Marco Breuer

Marco Breuer

Email interview with Marco Breuer conducted by N. Elizabeth Schlatter, curator, November 2012

Within the context of this exhibition your work initially appears to capture a sense of flow that is frozen, as if it’s a snapshot of a split second of light or energy. But actually, the imagery is created through a process that takes time and effort on your part, even if the results are perhaps unpredictable. Would you mind explaining your creation of the four works in the exhibition?

In my work I subject photographic paper to a range of destructive forces. Tools have included paint scrapers (e.g. Untitled (C-979), 2010), heated metal bars (e.g. Drag (C-1062), 2011), or simply the floor of my studio (e.g. Untitled (C-795), 2008, and Throw (C-893), 2009). In order to allow for discoveries in the process of making, rather than executing pre-determined ideas, I tend to incorporate a degree of chance and push the paper to the very limit of its physical capabilities.

Are you interested at all in the concept of capturing energy within your artwork? Whether it is motion that you have generated or light or chemical reactions or heat? If so, do you think this interest informs how you decide what direction you’re going to explore in terms of making an image?

My interest is in the materials’ recording abilities beyond the designated purpose. For example, photographic paper is light sensitive, but it also responds to heat, pressure, etc. The deliberate misuse of materials and tools is the starting point for a negotiation between the recording material (generally, but not exclusively, photographic paper), the hand, and the tool employed.

Regarding the question above, would you mind discussing your creative process? Do you dedicate solid periods of time to make your work or is it spread out over hours/days/weeks?

The process depends entirely on the particular piece or the series I am working on. Some work requires short, repeated bursts of attention, while other work requires a month or so of doing little else. Every project has its own rhythm.

Do you look for feedback from the work itself in terms of moving onto another artwork or do you “go at it” all at once?

I certainly look for feedback: a good piece is one that leads to the next.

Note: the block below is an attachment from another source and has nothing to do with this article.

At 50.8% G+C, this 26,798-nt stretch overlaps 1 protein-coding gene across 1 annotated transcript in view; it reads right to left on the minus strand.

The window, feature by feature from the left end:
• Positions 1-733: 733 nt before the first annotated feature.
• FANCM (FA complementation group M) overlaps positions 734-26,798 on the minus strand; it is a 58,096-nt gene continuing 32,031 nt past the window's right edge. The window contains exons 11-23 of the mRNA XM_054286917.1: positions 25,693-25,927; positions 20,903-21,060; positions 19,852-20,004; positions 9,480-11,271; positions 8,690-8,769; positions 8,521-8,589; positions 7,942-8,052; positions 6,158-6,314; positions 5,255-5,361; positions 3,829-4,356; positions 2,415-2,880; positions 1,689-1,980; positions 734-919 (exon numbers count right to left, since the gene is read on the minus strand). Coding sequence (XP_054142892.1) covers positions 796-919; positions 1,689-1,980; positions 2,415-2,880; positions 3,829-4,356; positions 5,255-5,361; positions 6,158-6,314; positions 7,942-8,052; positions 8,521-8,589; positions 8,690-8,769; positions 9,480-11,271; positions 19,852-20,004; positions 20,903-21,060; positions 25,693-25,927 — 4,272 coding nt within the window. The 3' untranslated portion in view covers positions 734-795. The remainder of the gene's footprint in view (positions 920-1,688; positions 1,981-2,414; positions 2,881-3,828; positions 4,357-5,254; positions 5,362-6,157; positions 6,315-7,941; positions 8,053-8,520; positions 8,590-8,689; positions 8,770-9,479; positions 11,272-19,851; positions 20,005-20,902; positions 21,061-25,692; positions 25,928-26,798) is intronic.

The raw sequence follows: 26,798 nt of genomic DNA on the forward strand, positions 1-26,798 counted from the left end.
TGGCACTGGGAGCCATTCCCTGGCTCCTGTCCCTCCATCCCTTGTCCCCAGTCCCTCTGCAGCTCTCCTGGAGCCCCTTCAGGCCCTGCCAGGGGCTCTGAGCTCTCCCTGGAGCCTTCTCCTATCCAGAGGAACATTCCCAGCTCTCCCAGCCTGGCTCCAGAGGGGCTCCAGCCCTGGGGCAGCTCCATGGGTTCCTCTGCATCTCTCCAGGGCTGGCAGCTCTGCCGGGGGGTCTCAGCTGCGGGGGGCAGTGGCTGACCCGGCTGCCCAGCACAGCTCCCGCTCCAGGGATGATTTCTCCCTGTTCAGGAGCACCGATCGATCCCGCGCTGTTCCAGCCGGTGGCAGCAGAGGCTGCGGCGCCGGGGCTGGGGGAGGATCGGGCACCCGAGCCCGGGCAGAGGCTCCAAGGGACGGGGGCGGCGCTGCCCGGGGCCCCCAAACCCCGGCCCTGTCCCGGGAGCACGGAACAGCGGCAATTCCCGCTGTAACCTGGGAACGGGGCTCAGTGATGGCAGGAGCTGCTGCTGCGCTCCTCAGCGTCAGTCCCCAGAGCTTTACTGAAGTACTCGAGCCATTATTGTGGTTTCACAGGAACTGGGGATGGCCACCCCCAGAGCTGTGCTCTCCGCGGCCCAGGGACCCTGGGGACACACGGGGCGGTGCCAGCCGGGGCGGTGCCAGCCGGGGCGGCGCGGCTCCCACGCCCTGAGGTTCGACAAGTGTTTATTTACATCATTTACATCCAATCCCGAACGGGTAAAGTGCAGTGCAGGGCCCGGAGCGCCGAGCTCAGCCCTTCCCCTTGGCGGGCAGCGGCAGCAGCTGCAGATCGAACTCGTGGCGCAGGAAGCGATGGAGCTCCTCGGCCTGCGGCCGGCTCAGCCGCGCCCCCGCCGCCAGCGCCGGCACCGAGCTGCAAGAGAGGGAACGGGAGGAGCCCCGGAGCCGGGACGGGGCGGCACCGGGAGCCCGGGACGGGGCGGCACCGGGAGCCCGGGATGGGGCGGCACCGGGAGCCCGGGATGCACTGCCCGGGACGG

Do you have an idea of what you want to see as a final result before you start?

I consider the process of photographic printing not a means to an end, but rather an independent method of investigation. Stripping photography down to its bare essentials and eliminating the intermediate steps of standard photographic practice allows me to work in the present tense. I think of it as photography with the immediacy of a pencil drawing.

I’m wondering if there’s a connection between how self-contained and/or complete and non-referential these artworks are and whether that mimics or is the opposite of how you work? I think what I’m asking is, do you have a sense that your purpose in making artwork is autotelic?

Of course I do this work first and foremost for myself —if you don’t as an artist, I believe you’re in trouble. That being said, once you choose to participate in the larger framework of art by exhibiting, lecturing, teaching, entering the discourse, external forces come into play and the term autotelic doesn’t really apply anymore.

Could you talk a little bit about the concept of space? I’m thinking both in terms of the space within your artwork (the invented interplay of surface and depth) and the space in which you create. I read a quote about how you work alone and don’t farm out any part of your process. You said, “This space of concentration is very important to me.” 1 So I’m especially curious about if there are any connections that can be made between the isolated spaces in which you make art and the illusion of space in the art itself.

My workspace is very simple and more defined by what it is not, than by what it is. There is no telephone, no Internet, no radio, no distractions. It is little more than four walls, a sink, and a few tables. The lack of any permanent set-up prevents ruts: the space has to be reconfigured for every new project.

As for the work I certainly aim to disrupt the conventional figure-ground relationship. Many of my images constitute a negotiation of the illusionistic space of photography versus the concrete space of the physical mark. Image and support are often rendered inseparable.

Installation of Marco Breuer: Line of Sight from FAMSF on Vimeo.


Marco Breuer (German, born 1966) received his academic training at the Fachhochschule Darmstadt (1988-92) and the Lette-Verein Berlin (1986-88). His work has been exhibited internationally and is in numerous collections, including the Alright-Knox Art Gallery in Buffalo; the Baltimore Museum of Art; the Fogg Art Museum at Harvard University in Cambridge; the Museum of Fine Arts in Houston; the Museum of Modern Art in New York; the San Francisco Museum of Modern Art; and the Staatsgalerie in Stuttgart, Germany. Breuer is the recipient of a John Simon Guggenheim Memorial Foundation Fellowship (2006); a Japan-US Friendship Commission/NEA Creative Artists Exchange Fellowship (2005); a Carriage House Residency at the Islip Art Museum (2004); a Peter S. Reed Foundation Grant (2000); and three MacDowell Colony residencies (2003, 2001, 2000). His publication SMTWTFS received wide critical acclaim and a photo-eye Award for Best Photography Book of 2002. In 2007, Aperture published a monograph of his work titled Early Recordings. Breuer currently resides in upstate New York.


  1. Conversations 7: Marco Breuer and Carter Foster, Pollock Gallery, Meadows School of the Arts, Southern Methodist University, 2008, p. 12.